Monica Curry retires after 22 years at KITP.
“I have been able to take the nuances of what make a visit for physicists comfortable and productive, and download that into the new residence and see that carried into the future.”
After 22 years as KITP’s Housing Coordinator, Monica Curry retired in late June leaving a proud legacy of advancing physics by enabling visiting scientists to be immediately productive upon their arrival in Santa Barbara. Curry joined the then-ITP staff in November 1993. At the time, she was a real estate agent, about to be married and knew nothing about the institute. “At the time, I knew nothing about theoretical physics; I knew nothing about ITP,” Curry said. “I didn’t realize it was world famous, but I could tell whatever they were doing, they took it really seriously.”
Quickly after she was hired, the ITP staff moved into Kohn Hall and Curry has occupied the same office since. While her office hasn’t changed, the way she does her work and its scope has. When she started, ITP housed about 200 visitors per year. That number has grown to 700 visitors staying three weeks or longer and about 1,000 total each year with half coming from outside the United States. While arranging their housing, Curry has also helped innovate the systems and databases needed to accomplish this challenging task.
“The whole philosophy of the KITP staff is to enable a scientist to land here and start doing science as soon as possible with as little bureaucratic entanglement as possible,” Curry said of her work. Former Director James Hartle described Monica’s accomplishments nicely at her retirement party: “You were of great help to me. I don’t think I had to think about housing the whole time I served.”
The relationships that Curry has built through the years with the local community and property owners have been pivotal to obtaining this objective. During her tenure, she is proud to share that she has never had to advertise to the community for rentals with each coming from decades-long relationships and word-of-mouth referrals due to the Institute’s sterling reputation.
Fantastic community relationships are just an aspect of the great legacy Curry has built at KITP. She was integral to the creation of the Rice Family Fund along with former KITP Development Officer Dr. Sarah Vaughan. The fund was established when Anne Rice donated her home — which was often rented to ITP visitors. The proceeds from the sale now provide extra funding for visiting physicists, particularly female scientists, with unique family issues such as daycare needs.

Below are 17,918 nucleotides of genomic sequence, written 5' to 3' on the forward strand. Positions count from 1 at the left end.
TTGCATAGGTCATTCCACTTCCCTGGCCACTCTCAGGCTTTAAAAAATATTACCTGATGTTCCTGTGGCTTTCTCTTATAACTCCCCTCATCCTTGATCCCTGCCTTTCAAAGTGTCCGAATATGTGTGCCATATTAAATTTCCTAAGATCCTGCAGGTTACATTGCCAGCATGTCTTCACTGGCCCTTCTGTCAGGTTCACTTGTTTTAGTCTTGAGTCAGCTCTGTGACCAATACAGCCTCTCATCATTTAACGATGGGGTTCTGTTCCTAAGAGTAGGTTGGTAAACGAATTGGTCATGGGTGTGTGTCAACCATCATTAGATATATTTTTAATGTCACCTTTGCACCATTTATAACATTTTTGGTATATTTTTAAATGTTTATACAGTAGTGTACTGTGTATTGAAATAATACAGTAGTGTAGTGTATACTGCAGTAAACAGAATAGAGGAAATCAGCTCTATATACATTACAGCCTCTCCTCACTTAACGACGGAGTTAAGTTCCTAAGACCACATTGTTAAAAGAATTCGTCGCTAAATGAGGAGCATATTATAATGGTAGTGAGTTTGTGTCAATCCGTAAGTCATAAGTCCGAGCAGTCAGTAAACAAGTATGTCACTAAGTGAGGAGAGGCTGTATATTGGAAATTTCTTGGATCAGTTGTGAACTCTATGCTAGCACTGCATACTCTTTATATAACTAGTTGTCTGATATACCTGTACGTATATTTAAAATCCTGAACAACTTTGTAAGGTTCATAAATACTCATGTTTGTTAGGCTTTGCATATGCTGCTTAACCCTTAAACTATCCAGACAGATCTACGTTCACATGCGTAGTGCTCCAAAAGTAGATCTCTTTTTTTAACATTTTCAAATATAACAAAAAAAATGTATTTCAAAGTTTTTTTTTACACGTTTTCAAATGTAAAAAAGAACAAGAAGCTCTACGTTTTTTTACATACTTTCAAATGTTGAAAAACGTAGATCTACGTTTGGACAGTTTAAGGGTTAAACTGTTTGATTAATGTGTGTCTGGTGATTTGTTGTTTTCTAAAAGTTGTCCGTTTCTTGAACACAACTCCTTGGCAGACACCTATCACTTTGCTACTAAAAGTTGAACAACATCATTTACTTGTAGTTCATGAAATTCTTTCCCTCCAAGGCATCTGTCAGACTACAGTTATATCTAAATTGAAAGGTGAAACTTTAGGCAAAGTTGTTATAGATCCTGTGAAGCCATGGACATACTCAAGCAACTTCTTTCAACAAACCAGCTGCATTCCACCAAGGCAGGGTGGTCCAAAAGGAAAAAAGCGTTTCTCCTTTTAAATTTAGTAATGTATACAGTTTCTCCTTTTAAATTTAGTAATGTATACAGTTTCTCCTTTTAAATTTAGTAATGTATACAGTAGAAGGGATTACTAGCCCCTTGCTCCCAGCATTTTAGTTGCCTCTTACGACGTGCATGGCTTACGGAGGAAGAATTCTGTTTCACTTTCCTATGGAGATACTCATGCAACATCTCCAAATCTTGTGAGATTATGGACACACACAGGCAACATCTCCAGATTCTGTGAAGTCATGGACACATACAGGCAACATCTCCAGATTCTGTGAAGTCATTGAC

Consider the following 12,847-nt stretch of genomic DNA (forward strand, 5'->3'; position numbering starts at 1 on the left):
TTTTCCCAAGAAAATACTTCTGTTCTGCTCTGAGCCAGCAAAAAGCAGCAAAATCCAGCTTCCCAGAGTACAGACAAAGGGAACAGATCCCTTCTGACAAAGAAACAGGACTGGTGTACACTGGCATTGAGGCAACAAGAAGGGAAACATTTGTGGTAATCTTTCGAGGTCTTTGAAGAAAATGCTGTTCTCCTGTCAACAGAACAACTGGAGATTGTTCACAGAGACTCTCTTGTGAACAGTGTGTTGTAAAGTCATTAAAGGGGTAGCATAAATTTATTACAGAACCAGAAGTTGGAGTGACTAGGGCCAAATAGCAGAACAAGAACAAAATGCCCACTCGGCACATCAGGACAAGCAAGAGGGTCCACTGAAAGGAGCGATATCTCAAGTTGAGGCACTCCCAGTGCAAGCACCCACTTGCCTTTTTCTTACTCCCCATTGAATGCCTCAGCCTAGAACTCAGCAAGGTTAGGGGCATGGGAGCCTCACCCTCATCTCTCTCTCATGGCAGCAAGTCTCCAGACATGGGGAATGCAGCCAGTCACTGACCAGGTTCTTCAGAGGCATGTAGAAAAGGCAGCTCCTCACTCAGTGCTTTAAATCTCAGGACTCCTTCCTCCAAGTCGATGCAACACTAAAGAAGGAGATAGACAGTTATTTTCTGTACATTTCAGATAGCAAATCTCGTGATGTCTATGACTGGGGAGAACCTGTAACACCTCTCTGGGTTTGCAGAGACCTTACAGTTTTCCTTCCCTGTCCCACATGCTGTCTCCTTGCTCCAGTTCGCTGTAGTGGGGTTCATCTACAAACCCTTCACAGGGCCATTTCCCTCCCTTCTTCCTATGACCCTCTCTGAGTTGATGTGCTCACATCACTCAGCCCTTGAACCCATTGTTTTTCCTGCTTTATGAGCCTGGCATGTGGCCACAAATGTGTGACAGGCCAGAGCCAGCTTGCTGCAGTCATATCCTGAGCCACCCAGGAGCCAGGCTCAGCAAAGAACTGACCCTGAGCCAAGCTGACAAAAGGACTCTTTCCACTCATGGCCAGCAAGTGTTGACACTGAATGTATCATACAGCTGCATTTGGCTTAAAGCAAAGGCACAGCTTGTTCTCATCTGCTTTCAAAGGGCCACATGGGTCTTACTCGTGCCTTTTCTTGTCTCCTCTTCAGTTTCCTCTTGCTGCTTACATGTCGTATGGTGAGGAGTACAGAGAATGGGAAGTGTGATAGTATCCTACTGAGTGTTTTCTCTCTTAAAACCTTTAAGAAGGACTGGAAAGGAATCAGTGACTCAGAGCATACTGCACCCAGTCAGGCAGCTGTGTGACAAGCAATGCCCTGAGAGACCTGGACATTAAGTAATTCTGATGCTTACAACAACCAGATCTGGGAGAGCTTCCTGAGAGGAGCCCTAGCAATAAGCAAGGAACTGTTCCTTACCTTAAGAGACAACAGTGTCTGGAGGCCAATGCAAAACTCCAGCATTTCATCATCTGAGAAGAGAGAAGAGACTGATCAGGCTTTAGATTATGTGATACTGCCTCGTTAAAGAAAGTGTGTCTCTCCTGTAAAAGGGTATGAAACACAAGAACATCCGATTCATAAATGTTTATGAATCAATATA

According to Curry, the biggest highlight of her career at KITP has come recently with the creation of KITP’s Residence project. Early in the project’s development, the donor, Charlie Munger recognized that Curry’s years of experience and knowledge about physicists’ housing needs were extremely useful to designing the ideal space for KITP visitors. In a note to Monica for her retirement celebration, Charlie wrote: “ Monica is the most important member of our team. She has intelligence plus knowledge, which is a good combination.”
“Charlie recognized that my experience of housing physicists for 22 years gave me insights into what their needs are and what would work for them. He has respected that and has incorporated those ideas into the project,” Curry said. “So instead of handing off what I have been doing: which are many private arrangements, I have been able to take the nuances of what make a visit for physicists comfortable and productive, and download that into the new residence and see that carried into the future. That is the highlight and that’s why I feel like I am leaving a legacy.”
Becoming a part of the worldwide physics community has been deeply satisfying for Curry. During her career at KITP, she has seen the development of String Theory and celebrated the awarding of a Nobel Prize to former KITP director David Gross.
“The scientists have shown a large amount of appreciation for not only what I do, but what the entire staff does,” Curry said. “I have several that have told me that this is a unique place because there aren’t a lot of other places where they can hit the ground running so seamlessly and start doing science immediately. That was the philosophy when I got here and remains the philosophy today.”
While Curry is now embarking on retirement, rest and relaxation aren’t part of the plan. She will continue to serve the Santa Barbara community through her participation on the Alano Club of Santa Barbara Inc., which houses meetings for local recovery groups. She is also the President of the Board for the Santa Barbara Bird Sanctuary, which provides rescue and housing for parrots that have lost their homes and provides education and outreach for the parrot owning community.
Also on her retirement to-do list will be plenty of hiking, sailing, and further pursuit of her love for afrocuban percussion, specifically the congas.
- Lisa Skvarla, UCSB Development
KITP Newsletter, Fall 2015